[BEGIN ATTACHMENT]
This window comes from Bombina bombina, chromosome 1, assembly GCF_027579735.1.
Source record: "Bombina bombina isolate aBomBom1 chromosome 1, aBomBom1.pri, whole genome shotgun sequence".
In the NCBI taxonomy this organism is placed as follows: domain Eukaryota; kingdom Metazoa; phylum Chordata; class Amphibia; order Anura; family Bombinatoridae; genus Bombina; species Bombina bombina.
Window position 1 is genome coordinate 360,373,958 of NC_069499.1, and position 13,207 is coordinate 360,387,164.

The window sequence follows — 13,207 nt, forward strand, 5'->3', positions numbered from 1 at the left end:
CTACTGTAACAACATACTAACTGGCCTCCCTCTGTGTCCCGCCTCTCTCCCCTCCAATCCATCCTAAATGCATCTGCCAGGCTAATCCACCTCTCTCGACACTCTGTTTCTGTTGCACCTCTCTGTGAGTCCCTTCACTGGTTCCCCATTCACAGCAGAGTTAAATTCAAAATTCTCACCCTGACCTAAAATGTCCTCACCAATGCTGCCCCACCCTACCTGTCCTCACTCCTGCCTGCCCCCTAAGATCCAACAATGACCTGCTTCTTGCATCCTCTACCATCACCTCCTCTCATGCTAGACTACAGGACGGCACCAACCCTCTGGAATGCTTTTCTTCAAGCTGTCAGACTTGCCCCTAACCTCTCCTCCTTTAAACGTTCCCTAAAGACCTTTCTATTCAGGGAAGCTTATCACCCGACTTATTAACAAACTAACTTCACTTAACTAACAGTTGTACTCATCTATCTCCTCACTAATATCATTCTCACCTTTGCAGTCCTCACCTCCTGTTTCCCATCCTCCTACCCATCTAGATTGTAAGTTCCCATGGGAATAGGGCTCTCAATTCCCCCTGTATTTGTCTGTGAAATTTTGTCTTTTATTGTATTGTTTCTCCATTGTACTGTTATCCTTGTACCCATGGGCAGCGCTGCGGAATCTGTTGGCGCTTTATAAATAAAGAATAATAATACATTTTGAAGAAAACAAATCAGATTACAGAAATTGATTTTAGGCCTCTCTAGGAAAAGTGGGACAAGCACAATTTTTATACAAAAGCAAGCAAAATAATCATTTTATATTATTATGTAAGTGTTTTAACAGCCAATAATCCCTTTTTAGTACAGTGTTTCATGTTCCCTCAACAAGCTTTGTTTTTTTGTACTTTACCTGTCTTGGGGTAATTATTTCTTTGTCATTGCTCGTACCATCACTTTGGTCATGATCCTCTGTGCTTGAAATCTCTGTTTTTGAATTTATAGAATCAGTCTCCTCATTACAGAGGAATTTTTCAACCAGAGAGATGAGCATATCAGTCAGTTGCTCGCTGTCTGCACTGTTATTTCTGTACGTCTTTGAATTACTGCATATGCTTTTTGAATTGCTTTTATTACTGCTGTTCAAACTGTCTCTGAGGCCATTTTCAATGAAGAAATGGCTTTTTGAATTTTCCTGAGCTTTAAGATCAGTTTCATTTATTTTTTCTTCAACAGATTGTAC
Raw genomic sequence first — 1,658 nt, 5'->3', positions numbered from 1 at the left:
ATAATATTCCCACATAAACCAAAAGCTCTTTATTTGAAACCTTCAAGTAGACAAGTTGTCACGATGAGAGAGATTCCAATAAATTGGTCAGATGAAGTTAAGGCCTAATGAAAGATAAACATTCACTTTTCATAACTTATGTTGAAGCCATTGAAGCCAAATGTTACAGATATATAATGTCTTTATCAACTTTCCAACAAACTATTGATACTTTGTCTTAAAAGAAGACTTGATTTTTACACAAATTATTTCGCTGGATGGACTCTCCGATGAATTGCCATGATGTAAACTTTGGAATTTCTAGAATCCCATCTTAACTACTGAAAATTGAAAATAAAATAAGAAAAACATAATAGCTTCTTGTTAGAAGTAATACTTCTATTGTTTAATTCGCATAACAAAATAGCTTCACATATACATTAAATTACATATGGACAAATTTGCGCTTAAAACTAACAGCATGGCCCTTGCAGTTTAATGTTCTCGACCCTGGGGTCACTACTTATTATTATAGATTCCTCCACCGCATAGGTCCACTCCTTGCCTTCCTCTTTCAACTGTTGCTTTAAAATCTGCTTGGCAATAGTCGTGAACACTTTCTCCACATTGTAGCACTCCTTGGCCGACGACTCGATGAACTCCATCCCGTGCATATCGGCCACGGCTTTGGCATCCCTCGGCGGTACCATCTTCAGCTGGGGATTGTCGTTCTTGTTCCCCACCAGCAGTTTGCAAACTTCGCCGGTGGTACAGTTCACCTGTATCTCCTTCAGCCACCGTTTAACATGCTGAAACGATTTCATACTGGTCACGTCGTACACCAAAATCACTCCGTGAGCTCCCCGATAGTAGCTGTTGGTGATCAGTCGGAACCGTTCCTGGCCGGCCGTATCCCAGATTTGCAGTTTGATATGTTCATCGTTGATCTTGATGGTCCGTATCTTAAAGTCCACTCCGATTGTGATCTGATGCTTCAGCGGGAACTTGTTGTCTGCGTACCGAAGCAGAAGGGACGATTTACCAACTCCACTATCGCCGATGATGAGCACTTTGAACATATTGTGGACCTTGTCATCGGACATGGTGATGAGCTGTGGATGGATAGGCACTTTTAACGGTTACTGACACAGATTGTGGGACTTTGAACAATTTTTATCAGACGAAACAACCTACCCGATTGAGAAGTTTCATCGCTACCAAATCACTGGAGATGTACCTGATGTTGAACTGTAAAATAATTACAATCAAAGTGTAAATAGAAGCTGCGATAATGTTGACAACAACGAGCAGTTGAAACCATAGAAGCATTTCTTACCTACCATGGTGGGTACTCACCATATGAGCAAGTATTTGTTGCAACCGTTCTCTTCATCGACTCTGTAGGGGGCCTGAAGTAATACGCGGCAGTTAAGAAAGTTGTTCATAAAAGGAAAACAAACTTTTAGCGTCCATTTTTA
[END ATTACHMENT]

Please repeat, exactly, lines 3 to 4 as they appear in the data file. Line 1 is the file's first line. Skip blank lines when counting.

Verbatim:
In the NCBI taxonomy this organism is placed as follows: domain Eukaryota; kingdom Metazoa; phylum Chordata; class Amphibia; order Anura; family Bombinatoridae; genus Bombina; species Bombina bombina.
Window position 1 is genome coordinate 360,373,958 of NC_069499.1, and position 13,207 is coordinate 360,387,164.